Gastrointestinal Stromal Tumours (GIST)

How are GISTs diagnosed?

June 2, 2024 Word for Word Media 0Comment

Dr Daleen Geldenhuys explains the diagnosis process of gastrointestinal stromal tumours (GISTs) and how targeted therapy has made it a treatable cancer.

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Gastrointestinal stromal tumours likely originate from the interstitial cells of Cajal. These cells are the pacemaker cells of the muscle cells in the intestine. They regulate peristalsis (involuntary muscle movement that moves food through gastrointestinal tract) by forming the interface between the (autonomic) nerve connection from the brain to the bowel wall and the smooth muscle itself. GISTs are rare tumours and present 1 – 2% of gastrointestinal tract tumours.

Muscle cells in the intestine differs from skeletal muscle and its named smooth muscle and is located below the lining cells of the gastrointestinal tract and regulate peristalsis of the gut. Tumours of these cells arise below the lining of the GI tract.

History and examination of patient

To make a diagnosis, the history and examination of the patient is paramount.

Adult patients with GISTs commonly present with some of the following signs and symptoms:

  • Occult bleeding from the stomach, the small or the large intestine; these are most patients. Occasionally these tumours are diagnosed as incidental findings during gastroscopy or colonoscopy for screening purposes.
  • Abdominal pain or discomfort. They rarely present with an acute abdomen which implies possible perforation of the bowel or tumour rupture. The mass can cause bowel obstruction, mimicking colon cancer.
  • An asymptomatic mass is rare but can be a presenting symptom. Early satiety and bloating may be the only symptoms.
  • Hypothyroidism, secondary to normal thyroid hormone degradation by the tumour have been reported in large tumours and may be a rare presenting symptom.

The physical examination may reveal a mass if the tumour is large enough. Peritonitis (redness and swelling of the lining of abdomen) and bowel obstruction may be found but most of these tumours present without symptoms and spread outside the abdomen is rare.

There are familial syndromes in which more than one family member may have the disease. They may have other symptoms which may help identifying these patients earlier.

Special investigations


Investigations include endoscopy, endoscopic ultrasound, CT scanning, and MRI especially when the tumour is in the rectum. The tumours have smooth contours and enhances brightly with intravenous contrast. Very large tumours may appear more complex due to necrosis or even bleeding into the tumour. The scan may also allow assessment of local invasion into adjacent structures. PET-CT may be useful for monitoring, rather than diagnosing, specifically if lymph node involvement is suspected.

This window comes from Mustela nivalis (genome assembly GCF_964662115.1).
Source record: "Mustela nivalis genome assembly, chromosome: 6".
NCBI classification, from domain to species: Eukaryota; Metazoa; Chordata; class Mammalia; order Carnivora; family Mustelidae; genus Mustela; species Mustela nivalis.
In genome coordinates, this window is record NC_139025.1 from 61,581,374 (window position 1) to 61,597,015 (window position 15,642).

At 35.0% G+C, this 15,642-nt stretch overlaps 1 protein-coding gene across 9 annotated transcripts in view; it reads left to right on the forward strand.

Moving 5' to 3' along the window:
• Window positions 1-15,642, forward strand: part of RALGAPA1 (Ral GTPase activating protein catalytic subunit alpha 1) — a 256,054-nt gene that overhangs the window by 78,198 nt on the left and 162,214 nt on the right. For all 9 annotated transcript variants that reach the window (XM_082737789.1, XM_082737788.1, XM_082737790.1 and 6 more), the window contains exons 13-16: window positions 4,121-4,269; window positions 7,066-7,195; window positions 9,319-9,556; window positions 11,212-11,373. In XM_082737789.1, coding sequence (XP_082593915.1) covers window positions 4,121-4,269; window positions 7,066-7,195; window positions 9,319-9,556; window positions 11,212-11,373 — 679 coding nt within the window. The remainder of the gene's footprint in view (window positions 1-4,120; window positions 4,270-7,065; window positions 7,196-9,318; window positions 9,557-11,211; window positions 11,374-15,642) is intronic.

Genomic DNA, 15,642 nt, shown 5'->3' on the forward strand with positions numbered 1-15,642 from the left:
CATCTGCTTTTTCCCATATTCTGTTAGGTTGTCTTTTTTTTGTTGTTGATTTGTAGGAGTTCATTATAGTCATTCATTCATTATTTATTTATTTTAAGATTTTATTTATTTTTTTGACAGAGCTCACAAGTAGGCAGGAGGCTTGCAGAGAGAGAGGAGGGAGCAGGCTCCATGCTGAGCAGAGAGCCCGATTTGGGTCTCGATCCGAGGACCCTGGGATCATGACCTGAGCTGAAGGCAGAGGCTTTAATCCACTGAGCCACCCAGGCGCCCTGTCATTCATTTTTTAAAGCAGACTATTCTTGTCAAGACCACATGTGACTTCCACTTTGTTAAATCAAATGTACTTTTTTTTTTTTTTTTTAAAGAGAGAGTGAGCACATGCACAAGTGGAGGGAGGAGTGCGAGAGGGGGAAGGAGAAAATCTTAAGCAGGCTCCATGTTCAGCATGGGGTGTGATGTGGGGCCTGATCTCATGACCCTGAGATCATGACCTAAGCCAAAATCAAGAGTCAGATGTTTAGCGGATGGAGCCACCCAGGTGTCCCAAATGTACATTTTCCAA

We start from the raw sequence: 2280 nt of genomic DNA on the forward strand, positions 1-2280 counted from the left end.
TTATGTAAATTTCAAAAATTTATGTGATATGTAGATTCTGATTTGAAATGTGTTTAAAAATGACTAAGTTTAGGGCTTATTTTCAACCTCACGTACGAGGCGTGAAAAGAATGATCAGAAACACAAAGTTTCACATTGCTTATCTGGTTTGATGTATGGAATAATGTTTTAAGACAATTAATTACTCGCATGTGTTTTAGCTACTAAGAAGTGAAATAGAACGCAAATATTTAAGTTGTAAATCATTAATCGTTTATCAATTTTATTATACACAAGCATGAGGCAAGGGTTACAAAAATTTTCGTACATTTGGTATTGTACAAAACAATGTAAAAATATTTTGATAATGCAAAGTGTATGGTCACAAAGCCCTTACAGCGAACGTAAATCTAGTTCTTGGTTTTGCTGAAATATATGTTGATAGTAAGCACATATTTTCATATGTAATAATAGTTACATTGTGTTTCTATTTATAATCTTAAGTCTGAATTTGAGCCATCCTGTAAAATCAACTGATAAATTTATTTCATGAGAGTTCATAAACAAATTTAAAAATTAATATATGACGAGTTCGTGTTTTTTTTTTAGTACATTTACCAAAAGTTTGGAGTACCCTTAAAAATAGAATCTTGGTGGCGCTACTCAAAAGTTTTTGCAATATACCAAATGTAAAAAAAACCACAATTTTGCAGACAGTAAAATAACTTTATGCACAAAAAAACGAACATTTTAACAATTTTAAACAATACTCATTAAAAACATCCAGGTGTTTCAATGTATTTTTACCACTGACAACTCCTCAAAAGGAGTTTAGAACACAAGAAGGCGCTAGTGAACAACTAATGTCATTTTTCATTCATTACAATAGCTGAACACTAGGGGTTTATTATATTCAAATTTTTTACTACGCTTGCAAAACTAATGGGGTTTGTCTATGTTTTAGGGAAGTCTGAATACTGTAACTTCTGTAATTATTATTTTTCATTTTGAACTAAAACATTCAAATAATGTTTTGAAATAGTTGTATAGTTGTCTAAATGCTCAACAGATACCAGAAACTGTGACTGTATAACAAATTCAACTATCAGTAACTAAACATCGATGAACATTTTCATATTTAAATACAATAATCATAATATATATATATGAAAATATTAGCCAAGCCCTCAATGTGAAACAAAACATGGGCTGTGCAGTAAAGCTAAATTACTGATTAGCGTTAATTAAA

A biopsy or excision biopsy is paramount to make the diagnosis and to determine the type of GIST and to exclude other diagnoses. The pathologist will confirm the diagnosis and will also give other genetic markers to predict response to the different oral therapies that are available for this tumour. The number of mitoses per high power field (in simple terms how many tumour cells are actively dividing) is important to determine the duration of therapy after the tumour is excised. The most prominent diagnostic marker is the universal overexpression of CD117 which is easily identified.


These tumours are not responsive to chemotherapy and radiation and before the advent of targeted therapy, GISTs had a dismal prognosis.


Excision of the tumour is vital for treatment and control of this tumour type. The tumour may be removed endoscopically if small enough or with open or laparoscopic robotic surgery.

Oral therapy

If the tumour is big, surgery may cause morbidity. It’s acceptable to first treat the tumour with oral therapy (neo-adjuvant treatment) to facilitate surgery with less morbidity.

After the tumour is removed, depending on the size of the tumour, its location, and the number of mitoses per high power field (as seen under a microscope), a decision is made regarding the risk of recurrence and to treat with oral medication to prevent the recurrence of the tumour.

If the tumour is multifocal (more than one) or there are intra-abdominal metastases, and surgery may not improve the outcome, oral therapy is acceptable. Patients can be treated successfully for many years with the available medication. The medication is directed to the specific mutations and have manageable side effects.

GISTs are no longer the untreatable threat it used to be. Treatment is successful in terms of quality and quantity of life.

Dr Daleen Geldenhuys

MEET THE EXPERT – Dr Daleen Geldenhuys

Dr Daleen Geldenhuys is a specialist physician and medical oncologist who works at West Rand Oncology Centre at Flora Clinic. She treats patients with all types of cancer and enjoys clinical research, and is a member of SASMO, SASTECS, ESMO and ENETS.

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